Conservation agriculture methods enable producers to sustainably intensify production, improve soil health, and minimize or avoid negative externalities. However, these practices have not yet taken off in most Central Asian countries. The FAO Sub-Regional Office for Central Asia, in cooperation with CIMMYT, ICARDA, and the national counterparts, conducted a study on the status of conservation agriculture in Central Asia to develop policy recommendations for its promotion. The document titled “Conservation Agriculture in Central Asia: Status, Policy, Institutional Support, and Strategic Framework for its Promotion” presents the existing opportunities for adoption and uptake of conservation agriculture techniques, as well as the conditions that need to be taken into account in designing and promoting policy and institutional support strategies for its up-scaling.
The challenges facing the dissemination and adoption of conservation agriculture practices in the region include development of enabling government policies and institutional environment to mainstream conservation agriculture, changing the farmers’ tillage mind-set, training to operate conservation agriculture equipment, and availability and accessibility of suitable implements. However, the authors believe that there is a great potential to revitalize the withered economies of Central Asian countries via improved productivity and higher total output through conservation agriculture based agricultural development. Kazakhstan, the only country that has actively embraced conservation agriculture, provides great evidence for such claims. With the support of CIMMYT, FAO, ICARDA, the World Bank, the Ministry of Agriculture of Kazakhstan, and other international organizations and donors, Kazakhstan began adoption of conservation agriculture practices in 2000; by 2012 there were 2 million hectares —13% of the country’s wheat growing area— under conservation agriculture. According to the FAO Investment Center mission to Kazakhstan, the adoption of zero tillage and conservation agriculture had raised domestic wheat production by almost 2 million tons, which equals some US$ 0.58 billion more income over 2010-12, enough grain to satisfy the annual cereal requirements of almost 5 million people, and the sequestering of about 1.8 million additional tons of CO2 per year. CIMMYT’s work in Kazakhstan demonstrates that the challenges facing Central Asia regarding conservation agriculture can be overcome. “The main achievement of CIMMYT in Kazakhstan has been the changing of the minds of farmers and scientists,” observes Bayan Alimgazinova, head of the Crop Production Department of KazAgroInnovation. Auyezkhan K. Darinov, president-chairman of the Republic Public Union of Farmers of Kazakhstan adds: “Kazakhstan is now the most experienced in conservation agriculture in Central Asia.” Hopefully, the practices and experience will spread to other Central Asian countries seeking to ensure food security.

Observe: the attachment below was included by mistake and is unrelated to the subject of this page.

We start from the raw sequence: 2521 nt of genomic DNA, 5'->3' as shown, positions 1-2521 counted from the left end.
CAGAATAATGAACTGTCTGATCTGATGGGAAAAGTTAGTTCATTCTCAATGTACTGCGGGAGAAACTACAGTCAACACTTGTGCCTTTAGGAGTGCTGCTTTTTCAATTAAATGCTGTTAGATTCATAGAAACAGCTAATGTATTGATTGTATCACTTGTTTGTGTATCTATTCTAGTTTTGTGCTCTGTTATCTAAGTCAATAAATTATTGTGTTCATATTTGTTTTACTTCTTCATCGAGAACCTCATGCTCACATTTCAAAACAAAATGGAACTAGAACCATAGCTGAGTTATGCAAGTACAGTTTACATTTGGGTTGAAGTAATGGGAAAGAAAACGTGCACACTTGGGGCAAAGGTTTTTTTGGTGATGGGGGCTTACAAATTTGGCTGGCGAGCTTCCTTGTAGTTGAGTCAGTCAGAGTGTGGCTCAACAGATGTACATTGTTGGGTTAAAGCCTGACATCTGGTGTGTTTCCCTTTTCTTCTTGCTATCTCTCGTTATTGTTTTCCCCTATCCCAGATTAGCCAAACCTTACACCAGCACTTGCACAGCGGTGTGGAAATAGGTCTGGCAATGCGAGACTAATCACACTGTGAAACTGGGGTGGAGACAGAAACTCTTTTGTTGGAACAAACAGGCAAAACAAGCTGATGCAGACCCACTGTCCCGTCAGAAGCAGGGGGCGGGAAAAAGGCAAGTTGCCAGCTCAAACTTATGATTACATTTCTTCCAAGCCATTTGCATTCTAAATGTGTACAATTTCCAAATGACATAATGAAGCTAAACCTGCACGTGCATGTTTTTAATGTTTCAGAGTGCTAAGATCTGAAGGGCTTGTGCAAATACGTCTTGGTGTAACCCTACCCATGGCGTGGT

For more information on conservation agriculture in Kazakhstan: Water-saving techniques salvage wheat in drought-stricken Kazakhstan.